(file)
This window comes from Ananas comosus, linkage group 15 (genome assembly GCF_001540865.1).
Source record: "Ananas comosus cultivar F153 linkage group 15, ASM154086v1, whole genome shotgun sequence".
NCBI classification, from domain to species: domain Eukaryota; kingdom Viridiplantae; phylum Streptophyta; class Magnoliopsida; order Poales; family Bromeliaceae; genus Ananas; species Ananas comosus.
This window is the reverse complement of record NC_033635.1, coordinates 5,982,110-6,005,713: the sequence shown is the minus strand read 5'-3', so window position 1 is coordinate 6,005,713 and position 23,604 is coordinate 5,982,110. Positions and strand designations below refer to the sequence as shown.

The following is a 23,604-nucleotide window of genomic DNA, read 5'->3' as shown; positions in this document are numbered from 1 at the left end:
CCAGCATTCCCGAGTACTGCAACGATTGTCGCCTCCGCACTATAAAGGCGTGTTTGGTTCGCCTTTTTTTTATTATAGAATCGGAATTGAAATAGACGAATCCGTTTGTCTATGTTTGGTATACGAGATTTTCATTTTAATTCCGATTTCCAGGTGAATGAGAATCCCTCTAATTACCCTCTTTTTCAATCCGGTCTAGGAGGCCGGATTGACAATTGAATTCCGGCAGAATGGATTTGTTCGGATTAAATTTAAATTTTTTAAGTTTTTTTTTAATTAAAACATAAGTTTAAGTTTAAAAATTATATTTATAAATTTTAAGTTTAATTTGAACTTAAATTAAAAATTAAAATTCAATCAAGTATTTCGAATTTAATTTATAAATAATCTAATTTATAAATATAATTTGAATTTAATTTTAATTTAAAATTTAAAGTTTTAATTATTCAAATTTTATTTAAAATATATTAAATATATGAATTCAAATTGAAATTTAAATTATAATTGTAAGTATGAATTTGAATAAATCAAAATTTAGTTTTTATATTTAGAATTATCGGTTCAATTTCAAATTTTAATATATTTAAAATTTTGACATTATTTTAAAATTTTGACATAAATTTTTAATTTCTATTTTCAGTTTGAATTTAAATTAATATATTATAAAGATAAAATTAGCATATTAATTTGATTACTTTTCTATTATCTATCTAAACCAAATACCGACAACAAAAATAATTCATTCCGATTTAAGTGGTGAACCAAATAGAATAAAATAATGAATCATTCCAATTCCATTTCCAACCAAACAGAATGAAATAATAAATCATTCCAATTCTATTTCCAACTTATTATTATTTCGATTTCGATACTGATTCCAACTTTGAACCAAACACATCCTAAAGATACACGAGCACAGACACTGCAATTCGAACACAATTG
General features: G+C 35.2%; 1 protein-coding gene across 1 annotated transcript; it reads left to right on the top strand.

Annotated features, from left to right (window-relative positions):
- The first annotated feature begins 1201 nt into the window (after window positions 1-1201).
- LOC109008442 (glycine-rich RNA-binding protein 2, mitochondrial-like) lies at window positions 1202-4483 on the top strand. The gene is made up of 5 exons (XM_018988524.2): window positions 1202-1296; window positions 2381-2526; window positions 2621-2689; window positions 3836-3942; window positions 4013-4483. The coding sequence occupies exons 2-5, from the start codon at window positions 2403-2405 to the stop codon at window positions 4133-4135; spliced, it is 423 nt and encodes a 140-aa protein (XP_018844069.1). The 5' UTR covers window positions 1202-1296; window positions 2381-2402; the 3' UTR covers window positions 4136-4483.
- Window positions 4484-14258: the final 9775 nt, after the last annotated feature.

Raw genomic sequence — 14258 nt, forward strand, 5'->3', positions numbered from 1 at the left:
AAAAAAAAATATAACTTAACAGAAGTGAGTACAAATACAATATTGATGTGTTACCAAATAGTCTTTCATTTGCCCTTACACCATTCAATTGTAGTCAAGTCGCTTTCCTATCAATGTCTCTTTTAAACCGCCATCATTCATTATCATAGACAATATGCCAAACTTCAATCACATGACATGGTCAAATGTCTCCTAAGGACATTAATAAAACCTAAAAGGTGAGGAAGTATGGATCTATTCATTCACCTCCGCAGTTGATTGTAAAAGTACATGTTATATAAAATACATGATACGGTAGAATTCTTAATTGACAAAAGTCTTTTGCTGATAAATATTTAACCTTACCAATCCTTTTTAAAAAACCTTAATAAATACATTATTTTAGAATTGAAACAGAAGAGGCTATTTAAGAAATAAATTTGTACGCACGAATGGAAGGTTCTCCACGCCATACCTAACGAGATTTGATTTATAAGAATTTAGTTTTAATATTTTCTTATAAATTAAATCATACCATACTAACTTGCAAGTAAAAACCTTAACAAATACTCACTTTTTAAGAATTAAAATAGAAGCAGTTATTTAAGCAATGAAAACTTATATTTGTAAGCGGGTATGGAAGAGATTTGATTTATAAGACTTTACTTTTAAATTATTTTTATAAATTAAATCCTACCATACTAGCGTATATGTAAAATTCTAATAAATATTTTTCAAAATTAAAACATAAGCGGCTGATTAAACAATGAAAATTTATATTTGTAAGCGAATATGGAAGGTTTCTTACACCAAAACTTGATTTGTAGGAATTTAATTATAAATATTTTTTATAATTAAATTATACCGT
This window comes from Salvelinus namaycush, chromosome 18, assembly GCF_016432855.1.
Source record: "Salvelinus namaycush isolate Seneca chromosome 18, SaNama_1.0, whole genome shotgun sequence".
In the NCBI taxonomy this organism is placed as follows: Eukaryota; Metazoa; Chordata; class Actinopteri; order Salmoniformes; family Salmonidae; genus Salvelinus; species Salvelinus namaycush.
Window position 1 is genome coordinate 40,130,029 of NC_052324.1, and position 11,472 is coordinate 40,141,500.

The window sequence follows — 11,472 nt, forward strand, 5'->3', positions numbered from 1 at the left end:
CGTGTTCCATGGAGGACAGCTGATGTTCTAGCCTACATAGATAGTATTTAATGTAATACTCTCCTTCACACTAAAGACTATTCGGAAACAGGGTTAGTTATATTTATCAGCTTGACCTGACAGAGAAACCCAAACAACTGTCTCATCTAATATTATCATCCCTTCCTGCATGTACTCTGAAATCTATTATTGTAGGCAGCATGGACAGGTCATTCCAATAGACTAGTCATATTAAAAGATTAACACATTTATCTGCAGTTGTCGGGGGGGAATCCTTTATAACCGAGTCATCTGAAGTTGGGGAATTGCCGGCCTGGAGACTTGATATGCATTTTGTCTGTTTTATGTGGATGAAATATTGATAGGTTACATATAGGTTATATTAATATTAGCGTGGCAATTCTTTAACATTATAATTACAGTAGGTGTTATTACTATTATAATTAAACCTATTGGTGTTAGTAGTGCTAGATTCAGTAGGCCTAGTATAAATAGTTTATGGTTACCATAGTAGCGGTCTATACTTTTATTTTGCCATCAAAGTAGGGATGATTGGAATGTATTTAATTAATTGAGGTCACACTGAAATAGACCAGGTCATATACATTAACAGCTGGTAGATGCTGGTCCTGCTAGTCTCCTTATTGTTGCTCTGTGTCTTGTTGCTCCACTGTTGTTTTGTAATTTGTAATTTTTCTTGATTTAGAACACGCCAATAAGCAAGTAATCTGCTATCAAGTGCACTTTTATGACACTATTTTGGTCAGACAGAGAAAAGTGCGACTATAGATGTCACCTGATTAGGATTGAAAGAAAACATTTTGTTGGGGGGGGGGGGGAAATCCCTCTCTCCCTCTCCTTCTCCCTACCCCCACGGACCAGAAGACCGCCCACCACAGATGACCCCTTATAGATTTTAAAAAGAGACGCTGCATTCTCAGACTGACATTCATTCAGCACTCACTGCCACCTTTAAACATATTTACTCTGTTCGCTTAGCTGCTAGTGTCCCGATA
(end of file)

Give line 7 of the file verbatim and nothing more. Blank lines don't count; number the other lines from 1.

General features: G+C 35.2%; 1 protein-coding gene across 1 annotated transcript; it reads left to right on the top strand.